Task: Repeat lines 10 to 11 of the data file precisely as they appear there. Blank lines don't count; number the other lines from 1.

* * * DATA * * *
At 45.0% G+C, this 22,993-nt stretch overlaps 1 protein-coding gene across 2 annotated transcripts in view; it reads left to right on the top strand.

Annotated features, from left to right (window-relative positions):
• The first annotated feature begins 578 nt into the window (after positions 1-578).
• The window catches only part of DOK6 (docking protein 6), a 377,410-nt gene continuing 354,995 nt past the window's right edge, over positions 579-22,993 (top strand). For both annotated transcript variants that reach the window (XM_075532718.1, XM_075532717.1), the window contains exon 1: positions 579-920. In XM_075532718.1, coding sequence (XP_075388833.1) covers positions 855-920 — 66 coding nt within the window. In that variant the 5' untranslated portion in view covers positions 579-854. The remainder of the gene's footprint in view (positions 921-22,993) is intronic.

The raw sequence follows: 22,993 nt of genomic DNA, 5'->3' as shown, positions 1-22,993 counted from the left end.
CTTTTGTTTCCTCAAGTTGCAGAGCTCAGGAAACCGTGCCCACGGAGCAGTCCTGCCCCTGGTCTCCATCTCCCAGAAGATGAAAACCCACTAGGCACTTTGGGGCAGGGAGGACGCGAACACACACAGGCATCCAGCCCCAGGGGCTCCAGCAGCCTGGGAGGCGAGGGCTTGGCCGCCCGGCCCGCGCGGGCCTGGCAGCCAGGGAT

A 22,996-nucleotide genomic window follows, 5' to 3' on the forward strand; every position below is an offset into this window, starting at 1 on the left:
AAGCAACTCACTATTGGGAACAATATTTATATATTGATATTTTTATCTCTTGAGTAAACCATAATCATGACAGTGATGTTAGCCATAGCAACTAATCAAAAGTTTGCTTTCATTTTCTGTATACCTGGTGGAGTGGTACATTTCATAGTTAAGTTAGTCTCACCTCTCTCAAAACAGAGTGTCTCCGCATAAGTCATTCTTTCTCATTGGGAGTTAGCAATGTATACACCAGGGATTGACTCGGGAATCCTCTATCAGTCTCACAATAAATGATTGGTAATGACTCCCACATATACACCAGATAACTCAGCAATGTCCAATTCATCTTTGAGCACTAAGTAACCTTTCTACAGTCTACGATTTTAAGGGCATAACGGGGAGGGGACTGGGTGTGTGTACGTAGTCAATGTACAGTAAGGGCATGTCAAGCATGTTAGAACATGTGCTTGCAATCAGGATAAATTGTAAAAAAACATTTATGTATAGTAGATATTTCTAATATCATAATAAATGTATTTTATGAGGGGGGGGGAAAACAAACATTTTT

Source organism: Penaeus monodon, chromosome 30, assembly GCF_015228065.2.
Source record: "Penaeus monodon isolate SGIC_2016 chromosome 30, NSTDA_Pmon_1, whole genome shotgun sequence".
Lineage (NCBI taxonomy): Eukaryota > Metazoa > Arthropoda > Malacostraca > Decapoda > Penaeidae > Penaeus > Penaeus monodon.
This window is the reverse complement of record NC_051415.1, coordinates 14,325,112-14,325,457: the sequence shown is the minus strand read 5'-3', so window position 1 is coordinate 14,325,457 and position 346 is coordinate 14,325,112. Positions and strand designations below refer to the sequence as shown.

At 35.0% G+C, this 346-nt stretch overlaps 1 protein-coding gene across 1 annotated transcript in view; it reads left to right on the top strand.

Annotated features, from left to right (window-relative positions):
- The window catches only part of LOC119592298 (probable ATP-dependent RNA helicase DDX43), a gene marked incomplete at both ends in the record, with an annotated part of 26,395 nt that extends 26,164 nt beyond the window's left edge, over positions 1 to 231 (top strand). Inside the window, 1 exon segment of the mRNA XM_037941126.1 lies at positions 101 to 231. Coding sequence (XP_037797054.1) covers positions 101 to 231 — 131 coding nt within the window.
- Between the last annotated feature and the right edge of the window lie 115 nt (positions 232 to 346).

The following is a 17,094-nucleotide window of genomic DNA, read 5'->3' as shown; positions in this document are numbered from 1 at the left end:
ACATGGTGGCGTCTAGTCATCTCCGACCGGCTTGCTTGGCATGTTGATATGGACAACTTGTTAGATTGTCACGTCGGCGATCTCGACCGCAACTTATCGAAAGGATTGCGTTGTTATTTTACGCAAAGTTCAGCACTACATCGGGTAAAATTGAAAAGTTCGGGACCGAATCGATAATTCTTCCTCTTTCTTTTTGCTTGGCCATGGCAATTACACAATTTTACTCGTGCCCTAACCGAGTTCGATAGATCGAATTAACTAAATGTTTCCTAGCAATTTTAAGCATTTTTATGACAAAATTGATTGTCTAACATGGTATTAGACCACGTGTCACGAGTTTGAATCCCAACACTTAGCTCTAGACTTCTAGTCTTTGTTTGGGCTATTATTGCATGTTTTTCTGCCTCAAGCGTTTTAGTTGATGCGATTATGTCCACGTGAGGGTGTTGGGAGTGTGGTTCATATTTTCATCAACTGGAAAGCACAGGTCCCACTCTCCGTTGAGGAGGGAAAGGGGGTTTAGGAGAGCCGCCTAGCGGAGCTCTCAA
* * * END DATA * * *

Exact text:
Source record: "Penaeus monodon isolate SGIC_2016 chromosome 30, NSTDA_Pmon_1, whole genome shotgun sequence".
Lineage (NCBI taxonomy): Eukaryota > Metazoa > Arthropoda > Malacostraca > Decapoda > Penaeidae > Penaeus > Penaeus monodon.